“[T]he Kennedys were the spiritual and political leaders of the most nauseating, ignorant and sentimental of any US ethnic minority.” Do you recognize yourselves in that description? Didn't think so, but that's how the Irish Independent's Kevin Myers described us this week.

The Irish media has a strange love-hate relationship with Irish-America. It's pretty common to hear or read comments about Irish-America or Irish-Americans that would lead to sanctions from Ireland's media watchdogs if they were said about any other group of people on Earth.

In some ways that's fair enough. We're all family, right? And family is always more critical of family. Still it would be nice if those family members in Ireland knew what they were talking about when they talked about Irish-America.

Myers says Irish-America is “composed of a series of grotesque and infantilised east-coast communities of maudlin, tone-deaf necrophiliacs who bawl songs celebrating murder in a far-off land which most of them have never visited, not least because the plane door has not been made which can accommodate their huge rectums.” Myers is hoping to shock and outrage us. I don't think we need to rise to the bait. We can calmly point out that Myers doesn't have a clue.

You see, Myers also professes his admiration for “Americans of Irish ancestry, who have been some of the greatest patriots in US history, from the many Congressional Medals of Honor winners, to heroes like Michael Collins of Apollo fame and General Stan McChrystal today.” See what I mean by love-hate?

Myers, like so many others here, wants to claim us when we do something of which he approves and deny us when we go against him. And – here is where Myers has the most company – he will denigrate and insult us if we dare to hold on to aspects of our Irish identity that we inherited from our parents and grandparents, but which modern Ireland has decided to discard as the refuse of a better-to-be-forgotten past.

Myers finds the singing of rebel songs about a “a far-off land” offensive, but for most Irish-Americans they are simply songs and no different than singing how “we fired our guns and the British kept a comin …,” which can be enjoyed even if you've never been to New Orleans.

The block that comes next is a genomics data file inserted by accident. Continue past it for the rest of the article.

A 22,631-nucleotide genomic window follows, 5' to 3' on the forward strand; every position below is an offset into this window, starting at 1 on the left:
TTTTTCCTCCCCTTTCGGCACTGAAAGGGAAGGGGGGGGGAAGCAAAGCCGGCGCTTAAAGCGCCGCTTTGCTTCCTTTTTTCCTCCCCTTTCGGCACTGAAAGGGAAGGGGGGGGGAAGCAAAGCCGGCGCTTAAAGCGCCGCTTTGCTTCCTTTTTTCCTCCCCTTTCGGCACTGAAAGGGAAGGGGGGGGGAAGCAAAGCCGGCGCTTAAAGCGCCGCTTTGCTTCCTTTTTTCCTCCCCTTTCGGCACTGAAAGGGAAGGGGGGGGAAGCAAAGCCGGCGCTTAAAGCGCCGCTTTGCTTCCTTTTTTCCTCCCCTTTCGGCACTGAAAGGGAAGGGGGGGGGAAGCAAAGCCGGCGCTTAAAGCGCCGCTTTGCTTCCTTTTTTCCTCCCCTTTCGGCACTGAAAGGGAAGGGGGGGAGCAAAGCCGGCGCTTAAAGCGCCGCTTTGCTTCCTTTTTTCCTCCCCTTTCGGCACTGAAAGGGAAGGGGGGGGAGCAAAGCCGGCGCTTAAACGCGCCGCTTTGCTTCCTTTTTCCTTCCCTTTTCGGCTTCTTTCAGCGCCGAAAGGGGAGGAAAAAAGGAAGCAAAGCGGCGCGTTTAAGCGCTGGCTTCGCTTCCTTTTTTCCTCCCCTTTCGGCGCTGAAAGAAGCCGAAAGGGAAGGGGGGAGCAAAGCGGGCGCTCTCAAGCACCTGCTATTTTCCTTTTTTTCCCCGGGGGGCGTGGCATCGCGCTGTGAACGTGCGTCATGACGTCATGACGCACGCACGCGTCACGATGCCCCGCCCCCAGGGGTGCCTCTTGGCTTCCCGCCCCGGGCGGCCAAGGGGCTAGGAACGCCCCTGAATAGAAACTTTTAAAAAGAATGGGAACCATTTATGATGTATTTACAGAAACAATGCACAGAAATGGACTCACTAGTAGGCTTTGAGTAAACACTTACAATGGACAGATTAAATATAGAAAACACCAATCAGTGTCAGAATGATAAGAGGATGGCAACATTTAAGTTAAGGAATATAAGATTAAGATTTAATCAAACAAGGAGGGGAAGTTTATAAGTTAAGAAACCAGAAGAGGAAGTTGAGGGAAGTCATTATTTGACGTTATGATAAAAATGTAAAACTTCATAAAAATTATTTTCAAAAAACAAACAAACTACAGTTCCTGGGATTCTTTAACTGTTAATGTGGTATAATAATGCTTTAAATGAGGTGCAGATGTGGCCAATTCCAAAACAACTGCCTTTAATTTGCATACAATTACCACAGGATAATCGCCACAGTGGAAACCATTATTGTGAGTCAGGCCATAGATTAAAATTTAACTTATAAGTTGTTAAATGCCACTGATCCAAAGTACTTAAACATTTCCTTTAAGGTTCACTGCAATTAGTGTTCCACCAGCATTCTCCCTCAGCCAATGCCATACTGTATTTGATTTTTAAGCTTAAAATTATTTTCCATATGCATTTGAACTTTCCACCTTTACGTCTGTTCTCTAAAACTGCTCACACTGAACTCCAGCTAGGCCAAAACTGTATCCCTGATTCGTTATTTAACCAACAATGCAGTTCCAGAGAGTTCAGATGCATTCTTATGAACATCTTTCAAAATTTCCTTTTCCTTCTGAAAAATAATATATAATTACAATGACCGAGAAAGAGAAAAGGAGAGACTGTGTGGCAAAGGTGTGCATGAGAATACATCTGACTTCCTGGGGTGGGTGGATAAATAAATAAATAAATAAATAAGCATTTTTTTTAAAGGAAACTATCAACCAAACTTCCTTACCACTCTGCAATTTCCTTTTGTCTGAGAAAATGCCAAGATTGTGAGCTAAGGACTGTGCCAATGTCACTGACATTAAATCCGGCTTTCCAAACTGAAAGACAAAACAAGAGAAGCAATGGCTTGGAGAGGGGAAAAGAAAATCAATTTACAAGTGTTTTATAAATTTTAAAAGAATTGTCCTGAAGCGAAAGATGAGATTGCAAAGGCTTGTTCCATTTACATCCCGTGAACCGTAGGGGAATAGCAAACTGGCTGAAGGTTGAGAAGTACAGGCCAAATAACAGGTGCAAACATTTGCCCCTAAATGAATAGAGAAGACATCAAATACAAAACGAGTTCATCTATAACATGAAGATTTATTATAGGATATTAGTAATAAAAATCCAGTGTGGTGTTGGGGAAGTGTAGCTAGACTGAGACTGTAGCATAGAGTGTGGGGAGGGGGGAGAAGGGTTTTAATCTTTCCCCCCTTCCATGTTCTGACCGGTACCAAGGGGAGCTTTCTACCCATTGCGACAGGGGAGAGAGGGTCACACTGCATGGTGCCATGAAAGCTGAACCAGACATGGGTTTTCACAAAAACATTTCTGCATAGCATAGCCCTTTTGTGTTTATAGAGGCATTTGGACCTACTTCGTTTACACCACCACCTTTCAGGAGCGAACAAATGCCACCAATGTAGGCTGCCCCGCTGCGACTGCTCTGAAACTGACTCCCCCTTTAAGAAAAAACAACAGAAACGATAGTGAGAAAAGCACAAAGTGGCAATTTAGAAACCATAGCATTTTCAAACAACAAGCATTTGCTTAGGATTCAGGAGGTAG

The songs are a link back in time to parents, grandparents and further to the emigrant ship. Maybe that is “maudlin,” but it can also simply be part of our history. Myers would approve our celebrating our connection to the Fighting 69th, but not to anything that might have happened in Ireland. That simply makes no sense. We are products of both histories.

For Myers astronaut Michael Collins is an American of Irish ancestry to be admired and not one of those Irish-Americans from the east coast who sings rebel songs. But how does Myers know? I sure don't know, but I do know that Collins' grandfather was from Ireland and Collins' father was one of 11 children and served in the Army his entire career. Collins' father retired a Major General, but he was also the son of an immigrant. He could easily have been both a successful, admirable (in Myers' eyes) American and a singer of Irish rebel songs.

As for Collins the astronaut, again I don't know. He did, however, marry a Finnegan from Boston. So quite possibly Collins could have a father and father-in-law who sang Irish rebel songs. Using Myers' stereotype-based reckoning it seems almost certain. Collins himself may even enjoy a rebel song or two.

So what?

What makes Myers' stereotype view of Irish-America more galling is that he somehow believes that the Irish neighborhoods around Boston and New York couldn't possibly produce the kind of Americans he admires. We all know that's not true. Those same “grotesque and infantilised east-coast communities” that bother Myers so much have in the past produced some of the most patriotic Americans.

I daresay I could find many Irish-Americans from those communities serving in Iraq and Afghanistan today; young Americans Myers recently described as belonging “to the bravest generation of soldiers the United States has ever produced.”

That's who Irish-Americans are. Proud Americans and proud of our Irish roots. Maybe if Myers got off his own “ huge rectum” and paid an open-minded visit he might learn a thing or two about us.